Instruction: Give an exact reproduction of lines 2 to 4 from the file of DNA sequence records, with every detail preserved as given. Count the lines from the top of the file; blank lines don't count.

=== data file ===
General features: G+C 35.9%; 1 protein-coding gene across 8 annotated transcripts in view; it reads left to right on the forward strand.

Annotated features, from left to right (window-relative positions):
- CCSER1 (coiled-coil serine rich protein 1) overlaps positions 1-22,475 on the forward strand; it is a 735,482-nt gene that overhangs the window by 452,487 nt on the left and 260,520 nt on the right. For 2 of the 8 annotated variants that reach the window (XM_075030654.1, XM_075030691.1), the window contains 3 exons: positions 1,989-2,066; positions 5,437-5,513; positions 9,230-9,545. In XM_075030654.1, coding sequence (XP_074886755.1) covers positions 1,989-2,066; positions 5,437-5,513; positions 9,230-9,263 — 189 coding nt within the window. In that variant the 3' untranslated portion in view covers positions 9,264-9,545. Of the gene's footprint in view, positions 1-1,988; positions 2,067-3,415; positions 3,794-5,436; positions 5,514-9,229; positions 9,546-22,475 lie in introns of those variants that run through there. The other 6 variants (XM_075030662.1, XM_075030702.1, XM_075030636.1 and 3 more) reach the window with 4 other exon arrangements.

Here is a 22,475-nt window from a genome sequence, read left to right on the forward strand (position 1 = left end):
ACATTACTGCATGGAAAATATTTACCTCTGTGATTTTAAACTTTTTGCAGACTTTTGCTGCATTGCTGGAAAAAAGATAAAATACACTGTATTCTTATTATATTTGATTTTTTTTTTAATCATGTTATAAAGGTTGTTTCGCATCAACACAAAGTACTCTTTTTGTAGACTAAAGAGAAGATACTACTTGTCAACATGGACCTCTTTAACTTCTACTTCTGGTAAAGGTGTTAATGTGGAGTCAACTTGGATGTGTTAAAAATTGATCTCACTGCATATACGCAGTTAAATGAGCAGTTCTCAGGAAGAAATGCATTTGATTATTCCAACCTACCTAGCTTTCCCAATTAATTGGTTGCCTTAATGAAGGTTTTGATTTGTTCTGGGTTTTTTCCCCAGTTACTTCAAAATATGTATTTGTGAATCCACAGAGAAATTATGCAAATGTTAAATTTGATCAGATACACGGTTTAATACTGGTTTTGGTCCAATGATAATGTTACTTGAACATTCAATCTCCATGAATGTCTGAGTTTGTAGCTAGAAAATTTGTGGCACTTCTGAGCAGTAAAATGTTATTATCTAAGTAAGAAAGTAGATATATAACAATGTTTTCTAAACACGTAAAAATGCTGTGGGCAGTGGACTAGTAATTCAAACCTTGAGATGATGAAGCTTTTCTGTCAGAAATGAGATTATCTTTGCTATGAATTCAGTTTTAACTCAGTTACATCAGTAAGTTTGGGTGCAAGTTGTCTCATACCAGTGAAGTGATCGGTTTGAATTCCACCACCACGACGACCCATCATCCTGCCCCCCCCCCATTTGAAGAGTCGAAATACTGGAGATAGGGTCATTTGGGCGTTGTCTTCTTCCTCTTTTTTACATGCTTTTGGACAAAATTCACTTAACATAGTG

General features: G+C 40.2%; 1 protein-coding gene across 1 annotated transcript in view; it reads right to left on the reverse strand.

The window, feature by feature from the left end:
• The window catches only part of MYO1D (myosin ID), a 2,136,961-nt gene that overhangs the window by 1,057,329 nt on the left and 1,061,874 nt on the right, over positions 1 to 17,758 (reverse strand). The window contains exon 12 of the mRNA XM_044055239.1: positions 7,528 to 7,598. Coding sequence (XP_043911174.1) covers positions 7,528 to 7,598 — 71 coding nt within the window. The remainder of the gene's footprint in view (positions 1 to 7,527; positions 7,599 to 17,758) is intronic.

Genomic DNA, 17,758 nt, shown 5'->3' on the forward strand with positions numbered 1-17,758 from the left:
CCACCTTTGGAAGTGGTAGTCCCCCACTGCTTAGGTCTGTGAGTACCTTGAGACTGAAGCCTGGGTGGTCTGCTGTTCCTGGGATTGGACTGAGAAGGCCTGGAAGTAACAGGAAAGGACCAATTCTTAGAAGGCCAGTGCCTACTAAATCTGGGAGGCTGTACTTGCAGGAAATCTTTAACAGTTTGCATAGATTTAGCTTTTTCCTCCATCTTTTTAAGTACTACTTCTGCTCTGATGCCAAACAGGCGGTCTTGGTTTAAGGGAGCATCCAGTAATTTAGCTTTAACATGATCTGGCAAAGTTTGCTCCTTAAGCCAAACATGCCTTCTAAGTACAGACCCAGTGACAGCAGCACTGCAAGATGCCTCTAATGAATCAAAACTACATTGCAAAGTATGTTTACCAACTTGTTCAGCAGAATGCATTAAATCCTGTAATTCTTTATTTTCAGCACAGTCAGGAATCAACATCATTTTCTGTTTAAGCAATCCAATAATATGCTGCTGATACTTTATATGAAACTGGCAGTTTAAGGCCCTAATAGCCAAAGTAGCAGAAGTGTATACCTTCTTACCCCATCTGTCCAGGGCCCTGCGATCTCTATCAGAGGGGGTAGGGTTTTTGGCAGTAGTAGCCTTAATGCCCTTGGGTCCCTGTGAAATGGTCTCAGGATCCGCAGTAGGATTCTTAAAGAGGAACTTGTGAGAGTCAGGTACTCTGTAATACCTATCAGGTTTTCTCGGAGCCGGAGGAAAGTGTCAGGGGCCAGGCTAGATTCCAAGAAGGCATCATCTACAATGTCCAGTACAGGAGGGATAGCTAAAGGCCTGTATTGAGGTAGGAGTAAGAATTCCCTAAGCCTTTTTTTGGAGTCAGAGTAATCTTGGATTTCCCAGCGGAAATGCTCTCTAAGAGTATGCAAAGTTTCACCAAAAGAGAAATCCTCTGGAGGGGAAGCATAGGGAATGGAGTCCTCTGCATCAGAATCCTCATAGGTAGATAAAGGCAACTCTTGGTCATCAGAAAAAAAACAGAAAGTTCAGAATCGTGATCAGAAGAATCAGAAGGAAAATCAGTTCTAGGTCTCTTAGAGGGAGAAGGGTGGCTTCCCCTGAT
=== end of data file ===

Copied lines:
Annotated features, from left to right (window-relative positions):
- CCSER1 (coiled-coil serine rich protein 1) overlaps positions 1-22,475 on the forward strand; it is a 735,482-nt gene that overhangs the window by 452,487 nt on the left and 260,520 nt on the right. For 2 of the 8 annotated variants that reach the window (XM_075030654.1, XM_075030691.1), the window contains 3 exons: positions 1,989-2,066; positions 5,437-5,513; positions 9,230-9,545. In XM_075030654.1, coding sequence (XP_074886755.1) covers positions 1,989-2,066; positions 5,437-5,513; positions 9,230-9,263 — 189 coding nt within the window. In that variant the 3' untranslated portion in view covers positions 9,264-9,545. Of the gene's footprint in view, positions 1-1,988; positions 2,067-3,415; positions 3,794-5,436; positions 5,514-9,229; positions 9,546-22,475 lie in introns of those variants that run through there. The other 6 variants (XM_075030662.1, XM_075030702.1, XM_075030636.1 and 3 more) reach the window with 4 other exon arrangements.

Here is a 22,475-nt window from a genome sequence, read left to right on the forward strand (position 1 = left end):